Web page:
A lethal and highly contagious marine virus has been detected for the first time in wild salmon in the Pacific Northwest, researchers in British Columbia said on Monday, stirring concern that it could spread there, as it has in Chile, Scotland and elsewhere. Farms hit by the virus, infectious salmon anemia, have lost 70 percent or more of their fish in recent decades. But until now, the virus, which does not affect humans, had never been confirmed on the West Coast of North America. The researchers, from Simon Fraser University and elsewhere, said at a news conference in Vancouver that the virus had been found in 2 of 48 juvenile fish collected as part of a study of sockeye salmon in Rivers Inlet, on the central coast of British Columbia. The study was undertaken after scientists observed a decline in the number of young sockeye.¶ ¶ Richard Routledge, an environmental scientist at the university who leads the sockeye study, suggested that the virus had spread from the province’s aquaculture industry, which has imported millions of Atlantic salmon eggs over the last 25 years, primarily from Iceland and Scandinavia. He acknowledged that no direct evidence of that link existed, but noted that the two fish had tested positive for the European strain of infectious salmon anemia.¶ ¶ The virus could have “a devastating impact” not just on the region’s farmed and wild salmon but on the many species that depend on them in the food web, like grizzly bears, killer whales and wolves, Dr. Routledge said. “No country has ever gotten rid of it once it arrives,” he said in a statement.¶ ¶ The only barrier between the salmon farms and wild fish is a net, he noted at the news conference, opening the way for “pathogens sweeping in and out.” No treatment exists for infectious salmon anemia. Gary Marty, the fish pathologist for the province’s Ministry of Agriculture, said the Canadian Food Inspection Agency would seek fish samples from the researchers and run its own tests.¶ The British Columbia Salmon Farmers Association, an industry group, said fish health departments had regularly tested for the virus on the farms “and have never found a positive case.” Dr. Marty confirmed that no cases had been found in that testing.¶ Still, “if these results are valid, this could be a threat to our business and the communities that rely on our productive industry,” said Stewart Hawthorn, the managing director for Grieg Seafood, an association member.¶ At the news conference, the Simon Fraser researchers said Fred Kibenge, a researcher at Atlantic Veterinary College at the University of Prince Edward Island, the global center for tests detecting the virus, had confirmed its presence in the two fish. They called for widespread testing to determine where the virus exists in the region and in what fish.¶ Alexandra Morton, a researcher and activist who collected the sockeye samples and is an outspoken critic of salmon farming practices in British Columbia, called the virus “a cataclysmic threat” to both salmon and herring, which can also contract it.¶ “If we test five million fish and found two sick, O.K.,” she said. “But 48 in the middle of nowhere?” The inlet where the samples were taken is 60 miles from the nearest salmon farm, the researchers said.¶ Fishery experts with no connection to the study agreed that the threat was serious. James Winton, who leads the fish health research group at the Western Fisheries Research Center in Seattle, an arm of the United States Geological Survey, called it a “disease emergency” and urged that research begin at once to determine on how far the virus had spread.¶ According to the federal Centers for Disease Control and Prevention, infectious salmon anemia virus morphed from a benign form in nature into a “novel virulent strain” when salmon stocks entered Norway’s densely packed salmon farms. Rather than getting picked off by a predator, a sick fish would undergo a slow death in a crowded pen, shedding virus particles.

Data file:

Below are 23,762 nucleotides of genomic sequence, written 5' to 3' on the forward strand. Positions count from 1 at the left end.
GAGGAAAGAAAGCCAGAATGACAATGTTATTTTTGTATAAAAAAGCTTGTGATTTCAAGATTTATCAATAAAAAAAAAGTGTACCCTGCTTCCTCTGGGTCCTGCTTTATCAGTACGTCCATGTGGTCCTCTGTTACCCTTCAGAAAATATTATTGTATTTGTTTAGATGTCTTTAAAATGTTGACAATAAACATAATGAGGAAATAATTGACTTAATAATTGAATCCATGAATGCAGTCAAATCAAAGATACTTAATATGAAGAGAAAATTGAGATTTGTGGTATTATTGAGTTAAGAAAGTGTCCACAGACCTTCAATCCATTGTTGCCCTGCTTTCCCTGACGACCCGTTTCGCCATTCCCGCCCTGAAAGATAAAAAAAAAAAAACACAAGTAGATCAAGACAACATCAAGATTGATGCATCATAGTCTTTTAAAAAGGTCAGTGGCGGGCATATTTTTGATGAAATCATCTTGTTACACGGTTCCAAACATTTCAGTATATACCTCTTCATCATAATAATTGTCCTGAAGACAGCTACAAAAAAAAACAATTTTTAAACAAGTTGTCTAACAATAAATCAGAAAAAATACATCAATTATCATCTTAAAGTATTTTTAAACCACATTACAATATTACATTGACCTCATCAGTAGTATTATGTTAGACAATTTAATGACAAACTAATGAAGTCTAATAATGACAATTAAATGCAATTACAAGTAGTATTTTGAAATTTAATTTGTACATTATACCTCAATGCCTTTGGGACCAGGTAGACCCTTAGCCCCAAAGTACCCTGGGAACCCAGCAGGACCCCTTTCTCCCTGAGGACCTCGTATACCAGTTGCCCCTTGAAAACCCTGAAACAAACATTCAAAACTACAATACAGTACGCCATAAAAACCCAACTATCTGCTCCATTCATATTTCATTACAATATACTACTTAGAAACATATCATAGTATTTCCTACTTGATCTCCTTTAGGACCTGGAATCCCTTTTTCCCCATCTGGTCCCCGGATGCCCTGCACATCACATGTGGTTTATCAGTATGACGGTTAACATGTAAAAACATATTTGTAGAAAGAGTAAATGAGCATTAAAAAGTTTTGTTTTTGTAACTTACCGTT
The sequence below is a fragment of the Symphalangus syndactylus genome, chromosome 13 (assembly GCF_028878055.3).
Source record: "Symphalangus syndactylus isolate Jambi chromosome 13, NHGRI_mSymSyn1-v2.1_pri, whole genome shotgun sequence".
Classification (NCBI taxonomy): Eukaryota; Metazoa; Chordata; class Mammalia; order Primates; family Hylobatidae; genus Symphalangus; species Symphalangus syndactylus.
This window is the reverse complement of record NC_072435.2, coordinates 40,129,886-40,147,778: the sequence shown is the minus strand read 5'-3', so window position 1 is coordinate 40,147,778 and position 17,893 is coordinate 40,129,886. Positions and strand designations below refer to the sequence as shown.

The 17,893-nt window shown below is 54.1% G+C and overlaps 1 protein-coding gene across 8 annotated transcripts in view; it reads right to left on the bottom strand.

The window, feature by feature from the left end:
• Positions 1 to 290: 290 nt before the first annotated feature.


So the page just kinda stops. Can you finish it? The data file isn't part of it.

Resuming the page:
(1/9/2013, “The Political Economics of United States Marine Aquaculture” http://www.panoramaacuicola.com/interviews_and_articles/2013/01/09/the_political_economics_of_united_states_marine_aquaculture.html#sthash.WaZiT5mj.dpuf, Accessed 7/9/14, ESB)
Marine fish and waters are traditionally public resources. The concept of private ownership of land is fully accepted in American law and culture. Many Americans oppose land-based resource development such as mining or logging or industrial agriculture, but they don’t generally base their opposition on the principle that land or resources shouldn’t be privately owned.
In contrast, there is no tradition of private ownership of marine fish or waters in America. Many Americans oppose allowing private exclusive use of or rights to marine coastlines, water or fish. The tradition that marine fish and waters are public resources imposes an extra political and regulatory hurdle for the development of aquaculture, especially for finfish farming. Before any kind of marine aquaculture can begin, new mechanisms need to be created to allow for exclusive use of marine waters. Efforts to implement rights-based management regimes for wild fisheries, such as individual fishing quotas, face similar strong philosophical resistance from many Americans. However, as these new management regimes are implemented, public attitudes are likely to shift as the economic logic and advantages of exclusive use rights become more apparent. The same process will likely occur with marine aquaculture — but it will take time.